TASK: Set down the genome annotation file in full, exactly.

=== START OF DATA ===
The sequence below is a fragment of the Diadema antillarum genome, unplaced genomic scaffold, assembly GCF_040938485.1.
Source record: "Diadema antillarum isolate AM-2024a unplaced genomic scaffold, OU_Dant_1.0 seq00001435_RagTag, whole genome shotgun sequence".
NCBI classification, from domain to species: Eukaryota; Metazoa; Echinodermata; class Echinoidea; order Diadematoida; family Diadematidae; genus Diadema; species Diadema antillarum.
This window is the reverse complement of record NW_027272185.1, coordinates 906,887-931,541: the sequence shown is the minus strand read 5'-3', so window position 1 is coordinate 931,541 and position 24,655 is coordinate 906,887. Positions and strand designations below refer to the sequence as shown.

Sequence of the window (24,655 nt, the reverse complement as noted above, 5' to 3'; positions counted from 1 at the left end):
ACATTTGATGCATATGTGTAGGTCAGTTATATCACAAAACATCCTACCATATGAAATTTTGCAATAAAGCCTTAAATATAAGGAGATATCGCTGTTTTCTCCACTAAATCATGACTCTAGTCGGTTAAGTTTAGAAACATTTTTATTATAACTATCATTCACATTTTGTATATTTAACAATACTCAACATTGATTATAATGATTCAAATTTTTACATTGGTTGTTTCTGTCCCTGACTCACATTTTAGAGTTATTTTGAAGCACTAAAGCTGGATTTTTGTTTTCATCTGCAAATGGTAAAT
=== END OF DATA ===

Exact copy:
The sequence below is a fragment of the Diadema antillarum genome, unplaced genomic scaffold, assembly GCF_040938485.1.
Source record: "Diadema antillarum isolate AM-2024a unplaced genomic scaffold, OU_Dant_1.0 seq00001435_RagTag, whole genome shotgun sequence".
NCBI classification, from domain to species: Eukaryota; Metazoa; Echinodermata; class Echinoidea; order Diadematoida; family Diadematidae; genus Diadema; species Diadema antillarum.
This window is the reverse complement of record NW_027272185.1, coordinates 906,887-931,541: the sequence shown is the minus strand read 5'-3', so window position 1 is coordinate 931,541 and position 24,655 is coordinate 906,887. Positions and strand designations below refer to the sequence as shown.

Sequence of the window (24,655 nt, the reverse complement as noted above, 5' to 3'; positions counted from 1 at the left end):
ACATTTGATGCATATGTGTAGGTCAGTTATATCACAAAACATCCTACCATATGAAATTTTGCAATAAAGCCTTAAATATAAGGAGATATCGCTGTTTTCTCCACTAAATCATGACTCTAGTCGGTTAAGTTTAGAAACATTTTTATTATAACTATCATTCACATTTTGTATATTTAACAATACTCAACATTGATTATAATGATTCAAATTTTTACATTGGTTGTTTCTGTCCCTGACTCACATTTTAGAGTTATTTTGAAGCACTAAAGCTGGATTTTTGTTTTCATCTGCAAATGGTAAAT